[Mariko Okuno Nakano quit Kyushu University and is now in Los Angeles, USA.]
1838.5.31 Born at Skipton in Yorkshire. His father, William, was a headmaster of Skipton Grammer School and died in 1841, when Henry was three years old.
1852 (Age 14) Went to Rugby School.
It is said that he was greatly influenced by his second cousin and then a master at Rugby, Edward White Benson (who afterwards became the husband of Henry's sister and also an archbishop of Canterbury), who taught him the charm of classical literature and also induced him to think about religion.
1855 (Age 17) Entered Trinity College, Cambridge. Won many scholarships.
1859 (Age 21) Graduated from Trinity, and became a fellow and assistant tutor of this college.
Around this time he joined in the discussion society named 'The Apostles', where he learned how to discuss various topics in a frank and impartial manner. He also read J. S. Mill and was interested in Mill's rational and scientific way of re-constructing ethics.
1862 (Age 24) Stimulated by Renan's Etudes d'histoire religieuse, he turned to the study of religious history. He studied Arabic and Hebrew for three years, but gradually noticed that this sort of historical study did not solve fundamental problems such as the credibility of religious doctrines. Then he turned back to philosophy.
During this period, he participated in several societies. Among them were the 'Grote Club', where he dined and discussed with John Grote and others , the Metaphysical Society, where he argued with Huxley, Dr. Martineau and others, and 'Ad Eundem' Society, where Leslie Steven, W. H. Thompson and W. G. Clark were active.
1869 (Age 31) Got a position of a lecturer of moral philosophy. But four months later he resigned his fellowship at Trinity, because of his opposition to the religious declaration imposed by this college. The influence of this was great, and such religious tests were abolished two years later.
1874 (Age 36) The Methods of Ethics. 2nd edition in 1877, 3rd 1884, 4th 1890, 5th 1893, 6th 1901, 7th 1907
In the same year he founded a company to raise money for the education of women.
1875 (Age 37) Became praelector on moral and political philosophy in Trinity.
1876 (Age 38) Opened the Newnham Hall, a residence hall for women. Married Eleanor Mildred Balfour.
1882 (Age 44) Became the first president of the British Society for Psychical Research, and encouraged a wide range of statistical investigation of psychical phenomena.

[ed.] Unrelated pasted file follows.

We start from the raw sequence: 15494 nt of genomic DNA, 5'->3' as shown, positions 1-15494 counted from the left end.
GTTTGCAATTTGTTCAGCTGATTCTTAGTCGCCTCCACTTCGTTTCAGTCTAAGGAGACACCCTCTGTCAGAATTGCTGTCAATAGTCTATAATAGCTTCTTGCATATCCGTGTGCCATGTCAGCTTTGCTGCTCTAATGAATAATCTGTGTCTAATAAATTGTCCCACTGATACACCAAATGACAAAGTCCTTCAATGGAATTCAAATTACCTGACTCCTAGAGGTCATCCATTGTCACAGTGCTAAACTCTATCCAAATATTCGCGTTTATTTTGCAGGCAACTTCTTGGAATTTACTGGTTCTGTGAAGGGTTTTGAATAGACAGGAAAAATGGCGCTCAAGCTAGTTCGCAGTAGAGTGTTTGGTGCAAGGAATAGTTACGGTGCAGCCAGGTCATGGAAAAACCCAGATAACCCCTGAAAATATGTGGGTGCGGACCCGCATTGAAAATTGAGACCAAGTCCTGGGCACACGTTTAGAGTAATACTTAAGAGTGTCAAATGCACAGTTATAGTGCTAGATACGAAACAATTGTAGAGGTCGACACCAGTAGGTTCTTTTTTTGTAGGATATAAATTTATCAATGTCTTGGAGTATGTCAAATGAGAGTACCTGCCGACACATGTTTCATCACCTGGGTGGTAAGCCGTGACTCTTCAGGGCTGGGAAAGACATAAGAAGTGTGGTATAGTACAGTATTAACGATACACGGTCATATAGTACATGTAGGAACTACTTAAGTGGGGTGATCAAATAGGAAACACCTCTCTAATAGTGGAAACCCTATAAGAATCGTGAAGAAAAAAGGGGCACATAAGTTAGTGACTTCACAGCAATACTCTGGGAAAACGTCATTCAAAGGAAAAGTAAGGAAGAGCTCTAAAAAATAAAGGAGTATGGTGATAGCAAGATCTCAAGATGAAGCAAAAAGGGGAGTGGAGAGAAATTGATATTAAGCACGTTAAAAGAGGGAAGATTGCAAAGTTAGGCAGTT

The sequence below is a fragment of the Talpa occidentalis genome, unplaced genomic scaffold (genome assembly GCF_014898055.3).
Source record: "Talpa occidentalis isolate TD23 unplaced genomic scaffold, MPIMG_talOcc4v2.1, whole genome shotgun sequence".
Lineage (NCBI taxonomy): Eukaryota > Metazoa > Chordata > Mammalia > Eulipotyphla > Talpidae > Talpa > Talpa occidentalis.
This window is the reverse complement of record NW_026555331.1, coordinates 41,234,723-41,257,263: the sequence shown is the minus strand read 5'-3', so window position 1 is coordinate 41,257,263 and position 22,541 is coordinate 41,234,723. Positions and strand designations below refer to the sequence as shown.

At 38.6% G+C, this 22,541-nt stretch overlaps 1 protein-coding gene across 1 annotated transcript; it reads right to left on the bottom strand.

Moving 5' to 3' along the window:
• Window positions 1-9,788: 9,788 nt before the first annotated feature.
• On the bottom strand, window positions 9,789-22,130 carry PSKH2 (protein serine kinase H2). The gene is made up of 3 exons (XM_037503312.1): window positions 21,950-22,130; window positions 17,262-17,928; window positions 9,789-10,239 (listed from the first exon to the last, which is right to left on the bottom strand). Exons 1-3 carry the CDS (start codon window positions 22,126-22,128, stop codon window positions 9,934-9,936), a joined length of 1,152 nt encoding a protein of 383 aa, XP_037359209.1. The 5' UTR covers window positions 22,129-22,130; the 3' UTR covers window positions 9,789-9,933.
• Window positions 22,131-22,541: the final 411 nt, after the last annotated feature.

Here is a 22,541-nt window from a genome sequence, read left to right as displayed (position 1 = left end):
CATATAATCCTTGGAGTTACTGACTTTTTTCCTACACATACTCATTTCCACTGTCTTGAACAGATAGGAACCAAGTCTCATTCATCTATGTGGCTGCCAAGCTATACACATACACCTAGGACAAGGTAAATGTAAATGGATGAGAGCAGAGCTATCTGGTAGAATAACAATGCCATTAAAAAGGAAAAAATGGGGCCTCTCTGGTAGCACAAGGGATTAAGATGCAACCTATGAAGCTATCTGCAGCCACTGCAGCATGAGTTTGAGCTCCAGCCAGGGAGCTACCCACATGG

1883 (Age 45) Principles of Political Economy.
Then he was elected to the Knightbridge Professor of Moral Philosophy
1891 (Age 53) The Elements of Politics.
1900.8.28 (Age 62) Passed away at Terling Place, Essex.
August 14, 1998. (c) Mariko Okuno.
Note: For the materials in these notes, I owe to the following literature:
Stephen, Leslie, "Henry Sidgwick", Mind, N.S., Vol.X, 1901:1-17.
Blanshard, Brand, "Sidgwick the Man", The Monist, Vol.58, No.3, 1974:349-370.
E. E. Constance Jones, "Sidgwick (Henry)", Encyclopedia of Religion and Ethics, ed. by J. Hastings, 1980:500-506.
[Photos from Arthur and Eleanor Sidgwick, Henry Sidgwick: A Memoir, Macmillan, 1906; reprint, Thoemmes Press, 1996; arranged by Soshichi Uchii.]
APPENDIX: Studies on Sidgwick in Japan, by Mariko OKUNO
Sidgwick's philosophy was introduced into Japan in Meiji Era (around 1890) , and was studied by Rikizo Nakajima, Iwai Onishi, Shinichiro Nishi, Ryosen Tsunashima, among others.* Kitaro Nishida is also known to have read Sidgwick's Outlines of the History of Ethics. In the meantime, Part Three of Sidgwick's The Principles of Political Economy was translated into Japanese in 1897Şiby Kinji Tajima and Kinshiro Tsuchiko, Waseda University Press), and also the 5th edition of The Methods of Ethics in 1898Şiby Tomoharu Yamabe and Shuho Ota, under the supervision of Rikizo Nakajima, Dainippon-Tosho). Further, several articles on Sidgwick appeared.
However, as T. H. Green's doctrine of self-realization and the German philosophy became dominant in Japan, interests in Sidgwick gradually faded away. During Taisho and Showa Era, we can hardly find any papers on Sidgwick, except those of Ainosuke Shimamoto and of Eijiro Kawai; both of them discussed Sidgwick in comparison with Green. After the World War II, the Japanese translation of Outlines of the History of Ethics appeared in 1951-2 (by Kazuo Takeda and Etsutomo Nagoshi, from Tounoe-Shoin).
Finally, let me briefly describe the present state of Sidgwick studies in Japan. Although we have a couple of leading figures in this field such as Prof. Shigeru Yukiyasu and Prof. Yuichi Shionoya, and a collection of essays on Sidgwick appeared recently (Studies on H. Sidgwick [in Japanese], ed. by Shigeru Yukiyasu, Ibunsya, 1992), it is still rare that Sidgwick is studied carefully. However, in view of the importance of Sidgwick, who tried a systematic and analytic approach to ethics and contributed greatly to its development, we should expect far more studies on him; this writer considers him to be at least as much worthwhile as Hare, Brandt, Rawls, and any other moral philosophers.
*For Sidgwick's influence on Nakajima, Onishi and Tsunashima, see Shigeru Yukiyasu, "The influence of Sidgwick's Ethics in Japan, and its limits" in Studies on H. Sidgwick, ch.6 [in Japanese].
August 14, 1998; Last modified, April 17, 2006. (c) Mariko OKUNO. mail
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